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From the author of The Sisters, a chronicle of the most brutal, turbulent, and exuberant period of England's history.
Bess Hardwick, the fifth daughter of an impoverished Derbyshire nobleman, did not have an auspicious start in life. Widowed at sixteen, she nonetheless outlived four monarchs, married three more times, built the great house at Chatsworth, and died one of the wealthiest and most powerful women in English history.
In 1527 England was in the throes of violent political upheaval as Henry VIII severed all links with Rome. His daughter, Queen Mary, was even more capricious and bloody, only to be followed by the indomitable and ruthless Gloriana, Elizabeth I. It could not have been more hazardous a period for an ambitious woman; by the time Bess's first child was six, three of her illustrious godparents had been beheaded.
Using journals, letters, inventories, and account books, Mary S. Lovell tells the passionate, colorful story of an astonishingly accomplished woman, among whose descendants are counted the dukes of Devonshire, Rutland, and Portland, and, on the American side, Katharine Hepburn.
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Mary S. Lovell has written many best-selling biographies, among them The Sisters, about the Mitford family, and Straight on Till Morning, about Beryl Markham. She lives in England.From Publishers Weekly:
Born into the minor nobility, Bess of Hardwick rose to become one of the wealthiest and most powerful women in England, second only to Queen Elizabeth I. Lovell (The Mitford Girls) presents Bess's life as a study in how education, connections, marriage and property management shaped the life of women in the 16th century. Bess served in noble and royal households at key points in the tumultuous years of Henry VIII and his three children, helping her fourth husband guard Mary, Queen of Scots, and raising her own granddaughter Arbella Stuart with aspirations to England's throne. Becoming a successful manager in partnership with her second husband, William Cavendish, she built up properties and incomes through the rest of her life. Lovell assumes that Bess had a charm that drew people to her, yet it's hard to sense that personality in this account. The reader is repeatedly taken away from Bess by background stories, including a variety of court matters and detailed accounts of the Scottish queen and the career of Bess's somewhat obscure third husband. Family squabbles over property and incomes and the spectacular breakdown of her marriage to the Earl of Shrewsbury dominate the latter part of the book. While all these elements give a good sense of the times, Bess herself is only beginning to emerge on her own. B&w illus. (Apr.)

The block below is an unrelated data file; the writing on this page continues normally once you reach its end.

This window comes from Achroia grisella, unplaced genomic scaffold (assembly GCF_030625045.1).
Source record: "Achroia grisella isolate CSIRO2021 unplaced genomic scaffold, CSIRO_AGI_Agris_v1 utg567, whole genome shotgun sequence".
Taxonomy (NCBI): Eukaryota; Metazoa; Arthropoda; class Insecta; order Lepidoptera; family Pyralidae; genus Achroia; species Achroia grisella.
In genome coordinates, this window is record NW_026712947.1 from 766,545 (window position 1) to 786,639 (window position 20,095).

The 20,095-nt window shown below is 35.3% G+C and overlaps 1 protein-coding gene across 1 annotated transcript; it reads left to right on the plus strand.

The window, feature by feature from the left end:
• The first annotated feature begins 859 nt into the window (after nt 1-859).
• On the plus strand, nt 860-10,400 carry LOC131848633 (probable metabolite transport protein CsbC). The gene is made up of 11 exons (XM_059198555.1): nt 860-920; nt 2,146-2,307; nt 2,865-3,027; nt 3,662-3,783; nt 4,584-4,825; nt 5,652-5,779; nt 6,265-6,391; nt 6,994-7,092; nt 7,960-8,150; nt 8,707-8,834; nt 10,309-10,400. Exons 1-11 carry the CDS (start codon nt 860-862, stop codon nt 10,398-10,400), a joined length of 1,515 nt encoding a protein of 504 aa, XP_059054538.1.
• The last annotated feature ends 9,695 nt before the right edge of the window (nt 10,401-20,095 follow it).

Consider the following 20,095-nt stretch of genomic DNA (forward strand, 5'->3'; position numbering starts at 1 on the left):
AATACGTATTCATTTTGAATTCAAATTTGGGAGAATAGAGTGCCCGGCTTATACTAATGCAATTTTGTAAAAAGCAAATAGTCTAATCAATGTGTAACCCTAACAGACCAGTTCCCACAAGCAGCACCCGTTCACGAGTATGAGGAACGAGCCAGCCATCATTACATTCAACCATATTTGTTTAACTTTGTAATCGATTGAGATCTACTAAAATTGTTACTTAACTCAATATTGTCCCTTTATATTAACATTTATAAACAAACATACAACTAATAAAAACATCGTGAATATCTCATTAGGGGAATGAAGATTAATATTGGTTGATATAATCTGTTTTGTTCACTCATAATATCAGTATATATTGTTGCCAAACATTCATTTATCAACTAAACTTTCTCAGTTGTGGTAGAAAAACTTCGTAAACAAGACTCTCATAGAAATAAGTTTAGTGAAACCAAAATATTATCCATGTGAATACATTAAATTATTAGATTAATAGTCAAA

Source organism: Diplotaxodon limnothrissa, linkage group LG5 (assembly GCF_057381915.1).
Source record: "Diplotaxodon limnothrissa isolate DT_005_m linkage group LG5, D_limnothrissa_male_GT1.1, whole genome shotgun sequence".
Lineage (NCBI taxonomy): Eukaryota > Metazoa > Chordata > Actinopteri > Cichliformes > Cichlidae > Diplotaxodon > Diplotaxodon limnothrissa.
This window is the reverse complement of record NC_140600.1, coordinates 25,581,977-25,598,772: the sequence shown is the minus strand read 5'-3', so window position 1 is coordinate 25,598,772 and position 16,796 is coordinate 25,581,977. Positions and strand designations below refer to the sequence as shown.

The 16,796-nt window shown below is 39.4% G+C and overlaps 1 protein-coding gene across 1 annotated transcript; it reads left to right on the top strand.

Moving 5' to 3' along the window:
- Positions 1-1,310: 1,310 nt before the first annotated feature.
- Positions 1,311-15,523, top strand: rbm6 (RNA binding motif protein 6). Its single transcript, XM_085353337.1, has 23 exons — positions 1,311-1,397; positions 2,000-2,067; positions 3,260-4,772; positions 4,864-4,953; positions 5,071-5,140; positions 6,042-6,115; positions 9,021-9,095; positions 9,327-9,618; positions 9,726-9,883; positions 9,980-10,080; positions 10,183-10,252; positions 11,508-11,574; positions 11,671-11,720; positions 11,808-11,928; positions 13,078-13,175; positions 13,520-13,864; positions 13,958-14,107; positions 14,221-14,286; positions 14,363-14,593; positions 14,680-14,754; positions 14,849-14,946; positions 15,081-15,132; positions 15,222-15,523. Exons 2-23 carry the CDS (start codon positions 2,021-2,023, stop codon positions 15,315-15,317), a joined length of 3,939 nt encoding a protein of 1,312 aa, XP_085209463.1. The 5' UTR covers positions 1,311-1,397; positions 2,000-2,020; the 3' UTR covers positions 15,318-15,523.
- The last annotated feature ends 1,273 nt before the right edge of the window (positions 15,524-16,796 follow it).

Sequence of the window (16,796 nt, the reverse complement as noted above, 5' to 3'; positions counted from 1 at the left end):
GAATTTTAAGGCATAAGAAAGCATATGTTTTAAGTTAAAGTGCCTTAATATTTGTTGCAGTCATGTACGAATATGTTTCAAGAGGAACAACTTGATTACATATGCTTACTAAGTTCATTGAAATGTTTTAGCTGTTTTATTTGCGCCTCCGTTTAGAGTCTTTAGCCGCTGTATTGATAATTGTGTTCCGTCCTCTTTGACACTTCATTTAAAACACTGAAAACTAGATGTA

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Book Description W. W. Norton. Hardcover. Condition: New. 039306221X New Condition. Seller Inventory # NEW33.1068128
Book Description W. W. Norton. Condition: new. Seller Inventory # baby039306221X
Book Description W. W. Norton, 2006. Hardcover. Condition: New. 1. Seller Inventory # DADAX039306221X
Book Description W. W. Norton, 2006. Condition: New. book. Seller Inventory # M039306221X
Book Description Condition: New. New. Seller Inventory # M-039306221X